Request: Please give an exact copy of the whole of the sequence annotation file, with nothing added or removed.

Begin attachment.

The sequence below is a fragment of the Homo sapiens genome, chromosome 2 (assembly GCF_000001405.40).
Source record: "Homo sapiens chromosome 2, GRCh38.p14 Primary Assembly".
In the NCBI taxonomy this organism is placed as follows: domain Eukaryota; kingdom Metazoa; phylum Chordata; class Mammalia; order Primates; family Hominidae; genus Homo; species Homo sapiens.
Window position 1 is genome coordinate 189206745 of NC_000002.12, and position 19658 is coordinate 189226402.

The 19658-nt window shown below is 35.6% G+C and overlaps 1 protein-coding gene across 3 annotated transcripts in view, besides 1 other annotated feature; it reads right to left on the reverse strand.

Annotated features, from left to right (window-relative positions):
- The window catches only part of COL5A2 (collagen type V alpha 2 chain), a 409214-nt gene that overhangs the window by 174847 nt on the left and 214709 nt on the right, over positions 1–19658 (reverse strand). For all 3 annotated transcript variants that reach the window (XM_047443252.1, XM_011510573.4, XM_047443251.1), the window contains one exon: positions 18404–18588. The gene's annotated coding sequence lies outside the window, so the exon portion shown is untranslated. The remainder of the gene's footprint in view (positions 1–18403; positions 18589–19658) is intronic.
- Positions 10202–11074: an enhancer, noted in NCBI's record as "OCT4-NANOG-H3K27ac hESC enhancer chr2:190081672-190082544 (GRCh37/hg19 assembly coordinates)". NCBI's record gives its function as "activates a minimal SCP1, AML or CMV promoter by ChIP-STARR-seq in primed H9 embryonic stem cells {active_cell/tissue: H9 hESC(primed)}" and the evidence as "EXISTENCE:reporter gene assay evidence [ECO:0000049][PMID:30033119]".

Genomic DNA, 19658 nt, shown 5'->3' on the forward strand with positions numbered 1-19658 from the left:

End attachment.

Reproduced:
The sequence below is a fragment of the Homo sapiens genome, chromosome 2 (assembly GCF_000001405.40).
Source record: "Homo sapiens chromosome 2, GRCh38.p14 Primary Assembly".
In the NCBI taxonomy this organism is placed as follows: domain Eukaryota; kingdom Metazoa; phylum Chordata; class Mammalia; order Primates; family Hominidae; genus Homo; species Homo sapiens.
Window position 1 is genome coordinate 189206745 of NC_000002.12, and position 19658 is coordinate 189226402.

The 19658-nt window shown below is 35.6% G+C and overlaps 1 protein-coding gene across 3 annotated transcripts in view, besides 1 other annotated feature; it reads right to left on the reverse strand.

Annotated features, from left to right (window-relative positions):
- The window catches only part of COL5A2 (collagen type V alpha 2 chain), a 409214-nt gene that overhangs the window by 174847 nt on the left and 214709 nt on the right, over positions 1–19658 (reverse strand). For all 3 annotated transcript variants that reach the window (XM_047443252.1, XM_011510573.4, XM_047443251.1), the window contains one exon: positions 18404–18588. The gene's annotated coding sequence lies outside the window, so the exon portion shown is untranslated. The remainder of the gene's footprint in view (positions 1–18403; positions 18589–19658) is intronic.
- Positions 10202–11074: an enhancer, noted in NCBI's record as "OCT4-NANOG-H3K27ac hESC enhancer chr2:190081672-190082544 (GRCh37/hg19 assembly coordinates)". NCBI's record gives its function as "activates a minimal SCP1, AML or CMV promoter by ChIP-STARR-seq in primed H9 embryonic stem cells {active_cell/tissue: H9 hESC(primed)}" and the evidence as "EXISTENCE:reporter gene assay evidence [ECO:0000049][PMID:30033119]".

Genomic DNA, 19658 nt, shown 5'->3' on the forward strand with positions numbered 1-19658 from the left: